Beach plum jams and jellies are known the world over – and always associated with Cape Cod. Experiments are now in progress which may elevate the purple-hued beach plum to the commercial status of the Cape Cod cranberry.
This postcard appears to be from the 1960’s. It is now close to fifty years later and the beach plum’s struggle is apparently still on – people want to make it a commercially viable fruit, and it seems to still be refusing to cooperate.
In 2007, with the help of the USDA, several universities, and some cooperative extensions, a bumper crop of 800 pounds was gathered by this group. Of course, it wasn’t Cape Cod so maybe that was the problem. The card claims that beach plums are always associated with Cape Cod.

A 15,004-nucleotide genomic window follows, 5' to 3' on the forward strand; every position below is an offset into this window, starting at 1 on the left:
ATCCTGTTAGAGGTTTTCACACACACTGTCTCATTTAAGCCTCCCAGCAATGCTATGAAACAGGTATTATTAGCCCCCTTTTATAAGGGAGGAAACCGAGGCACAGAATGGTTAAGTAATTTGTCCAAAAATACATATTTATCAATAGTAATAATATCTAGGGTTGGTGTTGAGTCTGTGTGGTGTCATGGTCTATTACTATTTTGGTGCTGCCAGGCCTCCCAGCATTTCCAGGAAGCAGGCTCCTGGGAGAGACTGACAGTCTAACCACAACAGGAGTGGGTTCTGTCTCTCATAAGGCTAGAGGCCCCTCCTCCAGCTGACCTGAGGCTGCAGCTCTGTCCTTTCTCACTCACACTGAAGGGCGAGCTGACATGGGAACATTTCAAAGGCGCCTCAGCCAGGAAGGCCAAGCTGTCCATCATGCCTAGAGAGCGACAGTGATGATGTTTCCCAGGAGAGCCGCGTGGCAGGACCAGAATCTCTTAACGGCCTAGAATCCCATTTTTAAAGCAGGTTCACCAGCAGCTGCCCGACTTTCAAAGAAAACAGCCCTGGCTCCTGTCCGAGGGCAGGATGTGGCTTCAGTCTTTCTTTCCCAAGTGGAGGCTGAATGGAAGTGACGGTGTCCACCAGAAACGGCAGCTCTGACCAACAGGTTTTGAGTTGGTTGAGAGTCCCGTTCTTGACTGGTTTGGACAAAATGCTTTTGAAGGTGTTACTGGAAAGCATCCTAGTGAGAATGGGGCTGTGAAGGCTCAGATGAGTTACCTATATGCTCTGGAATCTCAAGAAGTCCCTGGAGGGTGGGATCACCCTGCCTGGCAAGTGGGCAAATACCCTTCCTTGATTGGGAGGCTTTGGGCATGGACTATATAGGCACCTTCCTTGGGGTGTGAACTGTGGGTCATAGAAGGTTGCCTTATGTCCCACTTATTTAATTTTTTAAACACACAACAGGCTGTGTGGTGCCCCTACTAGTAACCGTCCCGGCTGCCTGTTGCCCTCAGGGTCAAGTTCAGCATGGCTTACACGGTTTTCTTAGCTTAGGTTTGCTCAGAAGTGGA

The beach plum has a most romantic sound to it. Both beachy and plummy it floats along, unattainable to the common person unlucky enough to not be foraging along the beach at the right time and right place . . . and the recipes which beach plums are now going into also have the right stuff to maintain this romance!
A Recipe For Romance
1 part romantic fruit (beach plum, pomegranate, quince, persimmon)
1 part goat cheese
1 part bacon
1 part greens
It’s a bit odd how the beach plum seems to be refusing the promise of ‘becoming elevated to the status of the cranberry’. In 1948 a Beach Plum Grower’s Association was started, but after ten years it mysteriously disbanded, with no word as to ‘why’.
Maybe the beach plum wants to stay small. Maybe it doesn’t really care if the foodies in other places feel the need to know it. Could it be that (as Wallace Stevens wrote) ‘the plum survives its poems’. (?)